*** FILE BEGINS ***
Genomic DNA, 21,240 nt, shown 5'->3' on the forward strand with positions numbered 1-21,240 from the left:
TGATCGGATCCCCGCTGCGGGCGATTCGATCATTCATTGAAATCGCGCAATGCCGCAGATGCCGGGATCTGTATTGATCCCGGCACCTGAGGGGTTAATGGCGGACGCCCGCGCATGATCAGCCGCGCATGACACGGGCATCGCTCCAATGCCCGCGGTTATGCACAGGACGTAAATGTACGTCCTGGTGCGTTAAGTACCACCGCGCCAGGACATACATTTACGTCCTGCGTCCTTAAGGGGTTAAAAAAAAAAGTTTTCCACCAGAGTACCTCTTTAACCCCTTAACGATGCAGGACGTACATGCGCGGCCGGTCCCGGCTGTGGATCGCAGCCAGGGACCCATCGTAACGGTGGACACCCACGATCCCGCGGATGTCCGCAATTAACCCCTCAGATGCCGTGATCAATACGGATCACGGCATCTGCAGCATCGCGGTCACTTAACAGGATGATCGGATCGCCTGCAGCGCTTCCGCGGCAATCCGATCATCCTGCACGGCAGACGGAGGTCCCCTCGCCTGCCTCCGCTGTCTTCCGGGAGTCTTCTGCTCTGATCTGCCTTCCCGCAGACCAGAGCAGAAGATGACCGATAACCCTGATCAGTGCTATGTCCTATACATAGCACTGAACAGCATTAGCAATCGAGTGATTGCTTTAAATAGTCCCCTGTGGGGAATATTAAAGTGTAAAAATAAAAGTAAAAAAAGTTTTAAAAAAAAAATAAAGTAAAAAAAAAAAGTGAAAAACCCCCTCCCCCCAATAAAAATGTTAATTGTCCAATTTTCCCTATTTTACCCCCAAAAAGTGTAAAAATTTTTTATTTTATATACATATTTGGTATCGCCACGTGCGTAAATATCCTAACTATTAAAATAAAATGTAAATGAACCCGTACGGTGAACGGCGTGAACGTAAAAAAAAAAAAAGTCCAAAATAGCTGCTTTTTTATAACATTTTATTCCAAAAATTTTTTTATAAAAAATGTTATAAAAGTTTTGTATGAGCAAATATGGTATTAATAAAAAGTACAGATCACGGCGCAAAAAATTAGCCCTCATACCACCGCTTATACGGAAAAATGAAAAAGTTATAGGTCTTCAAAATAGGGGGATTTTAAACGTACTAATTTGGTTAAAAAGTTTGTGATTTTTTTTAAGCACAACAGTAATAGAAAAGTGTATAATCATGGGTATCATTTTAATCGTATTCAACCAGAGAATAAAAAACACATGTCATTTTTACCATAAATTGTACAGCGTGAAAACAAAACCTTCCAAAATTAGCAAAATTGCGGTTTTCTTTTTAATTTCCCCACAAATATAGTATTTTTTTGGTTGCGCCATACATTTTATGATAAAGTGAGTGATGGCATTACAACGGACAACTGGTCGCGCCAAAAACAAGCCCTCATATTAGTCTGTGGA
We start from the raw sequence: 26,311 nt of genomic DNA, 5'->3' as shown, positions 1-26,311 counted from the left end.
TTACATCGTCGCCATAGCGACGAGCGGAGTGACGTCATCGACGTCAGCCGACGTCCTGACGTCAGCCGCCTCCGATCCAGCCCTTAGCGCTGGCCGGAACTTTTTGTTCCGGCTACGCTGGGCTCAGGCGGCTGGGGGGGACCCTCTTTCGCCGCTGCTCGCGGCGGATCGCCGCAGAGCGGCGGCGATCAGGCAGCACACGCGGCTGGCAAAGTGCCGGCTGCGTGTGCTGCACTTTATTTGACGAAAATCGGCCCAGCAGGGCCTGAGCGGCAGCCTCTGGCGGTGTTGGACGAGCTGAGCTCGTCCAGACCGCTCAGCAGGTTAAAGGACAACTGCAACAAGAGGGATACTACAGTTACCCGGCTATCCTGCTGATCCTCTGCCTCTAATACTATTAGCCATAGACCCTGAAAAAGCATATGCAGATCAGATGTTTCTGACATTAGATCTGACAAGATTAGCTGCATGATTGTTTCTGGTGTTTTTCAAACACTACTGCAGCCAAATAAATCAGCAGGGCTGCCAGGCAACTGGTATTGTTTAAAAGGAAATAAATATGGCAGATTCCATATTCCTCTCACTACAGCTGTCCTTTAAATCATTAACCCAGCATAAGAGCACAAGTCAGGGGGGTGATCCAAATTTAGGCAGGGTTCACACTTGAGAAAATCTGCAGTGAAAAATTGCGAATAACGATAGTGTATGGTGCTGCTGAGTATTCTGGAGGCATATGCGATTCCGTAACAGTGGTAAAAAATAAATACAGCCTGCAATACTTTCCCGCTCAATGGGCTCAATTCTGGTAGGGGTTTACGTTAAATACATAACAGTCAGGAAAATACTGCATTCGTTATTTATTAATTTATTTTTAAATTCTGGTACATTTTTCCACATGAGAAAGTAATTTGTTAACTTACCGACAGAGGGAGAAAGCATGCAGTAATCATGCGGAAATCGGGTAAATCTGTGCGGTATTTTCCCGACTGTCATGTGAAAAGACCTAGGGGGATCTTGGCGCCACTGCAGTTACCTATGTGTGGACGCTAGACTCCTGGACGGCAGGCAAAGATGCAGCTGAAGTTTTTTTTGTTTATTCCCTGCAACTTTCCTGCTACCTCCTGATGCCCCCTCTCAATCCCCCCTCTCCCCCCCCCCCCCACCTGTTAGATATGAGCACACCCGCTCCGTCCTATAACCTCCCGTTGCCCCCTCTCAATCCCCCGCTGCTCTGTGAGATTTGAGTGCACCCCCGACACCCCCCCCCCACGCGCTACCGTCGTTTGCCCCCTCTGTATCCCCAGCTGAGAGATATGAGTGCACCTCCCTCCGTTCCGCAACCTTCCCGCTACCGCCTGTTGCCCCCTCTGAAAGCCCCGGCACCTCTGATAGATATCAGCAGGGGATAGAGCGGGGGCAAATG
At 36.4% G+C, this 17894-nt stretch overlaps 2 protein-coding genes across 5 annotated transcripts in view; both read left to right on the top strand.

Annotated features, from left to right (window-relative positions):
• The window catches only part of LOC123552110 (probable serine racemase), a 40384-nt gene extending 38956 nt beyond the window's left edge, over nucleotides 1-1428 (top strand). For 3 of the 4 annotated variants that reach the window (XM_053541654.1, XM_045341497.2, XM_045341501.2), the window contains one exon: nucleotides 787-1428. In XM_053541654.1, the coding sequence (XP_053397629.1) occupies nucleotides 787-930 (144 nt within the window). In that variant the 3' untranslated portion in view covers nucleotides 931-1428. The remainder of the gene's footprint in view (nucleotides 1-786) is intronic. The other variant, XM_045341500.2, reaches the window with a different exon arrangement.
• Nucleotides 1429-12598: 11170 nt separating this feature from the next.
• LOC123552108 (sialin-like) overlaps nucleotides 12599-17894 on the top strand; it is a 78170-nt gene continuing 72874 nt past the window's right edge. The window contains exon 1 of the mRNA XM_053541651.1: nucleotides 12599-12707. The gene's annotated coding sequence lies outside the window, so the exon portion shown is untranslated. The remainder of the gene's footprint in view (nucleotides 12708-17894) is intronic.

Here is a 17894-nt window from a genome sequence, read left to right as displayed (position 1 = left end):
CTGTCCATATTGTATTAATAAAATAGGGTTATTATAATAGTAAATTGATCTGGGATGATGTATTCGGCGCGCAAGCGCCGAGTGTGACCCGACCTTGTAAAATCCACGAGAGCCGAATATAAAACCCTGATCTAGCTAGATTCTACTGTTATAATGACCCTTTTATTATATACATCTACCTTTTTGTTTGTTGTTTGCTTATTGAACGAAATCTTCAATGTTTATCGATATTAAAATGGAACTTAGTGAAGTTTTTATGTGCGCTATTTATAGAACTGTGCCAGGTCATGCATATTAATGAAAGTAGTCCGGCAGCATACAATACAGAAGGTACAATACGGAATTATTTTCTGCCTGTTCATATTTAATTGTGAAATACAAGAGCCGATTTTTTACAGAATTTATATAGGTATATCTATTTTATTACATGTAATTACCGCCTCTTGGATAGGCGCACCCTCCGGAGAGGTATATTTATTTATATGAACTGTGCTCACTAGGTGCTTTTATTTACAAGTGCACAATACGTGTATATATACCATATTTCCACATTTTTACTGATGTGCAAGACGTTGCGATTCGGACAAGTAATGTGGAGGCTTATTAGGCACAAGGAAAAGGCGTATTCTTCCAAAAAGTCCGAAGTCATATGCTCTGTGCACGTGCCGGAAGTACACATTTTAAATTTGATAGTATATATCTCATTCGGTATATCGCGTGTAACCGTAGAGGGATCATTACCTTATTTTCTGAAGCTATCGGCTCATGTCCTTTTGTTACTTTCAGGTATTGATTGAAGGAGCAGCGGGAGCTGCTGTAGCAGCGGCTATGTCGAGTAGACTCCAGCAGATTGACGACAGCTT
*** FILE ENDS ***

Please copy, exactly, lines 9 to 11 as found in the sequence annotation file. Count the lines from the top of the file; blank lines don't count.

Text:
• LOC123552108 (sialin-like) overlaps nucleotides 12599-17894 on the top strand; it is a 78170-nt gene continuing 72874 nt past the window's right edge. The window contains exon 1 of the mRNA XM_053541651.1: nucleotides 12599-12707. The gene's annotated coding sequence lies outside the window, so the exon portion shown is untranslated. The remainder of the gene's footprint in view (nucleotides 12708-17894) is intronic.

Here is a 17894-nt window from a genome sequence, read left to right as displayed (position 1 = left end):
CTGTCCATATTGTATTAATAAAATAGGGTTATTATAATAGTAAATTGATCTGGGATGATGTATTCGGCGCGCAAGCGCCGAGTGTGACCCGACCTTGTAAAATCCACGAGAGCCGAATATAAAACCCTGATCTAGCTAGATTCTACTGTTATAATGACCCTTTTATTATATACATCTACCTTTTTGTTTGTTGTTTGCTTATTGAACGAAATCTTCAATGTTTATCGATATTAAAATGGAACTTAGTGAAGTTTTTATGTGCGCTATTTATAGAACTGTGCCAGGTCATGCATATTAATGAAAGTAGTCCGGCAGCATACAATACAGAAGGTACAATACGGAATTATTTTCTGCCTGTTCATATTTAATTGTGAAATACAAGAGCCGATTTTTTACAGAATTTATATAGGTATATCTATTTTATTACATGTAATTACCGCCTCTTGGATAGGCGCACCCTCCGGAGAGGTATATTTATTTATATGAACTGTGCTCACTAGGTGCTTTTATTTACAAGTGCACAATACGTGTATATATACCATATTTCCACATTTTTACTGATGTGCAAGACGTTGCGATTCGGACAAGTAATGTGGAGGCTTATTAGGCACAAGGAAAAGGCGTATTCTTCCAAAAAGTCCGAAGTCATATGCTCTGTGCACGTGCCGGAAGTACACATTTTAAATTTGATAGTATATATCTCATTCGGTATATCGCGTGTAACCGTAGAGGGATCATTACCTTATTTTCTGAAGCTATCGGCTCATGTCCTTTTGTTACTTTCAGGTATTGATTGAAGGAGCAGCGGGAGCTGCTGTAGCAGCGGCTATGTCGAGTAGACTCCAGCAGATTGACGACAGCTT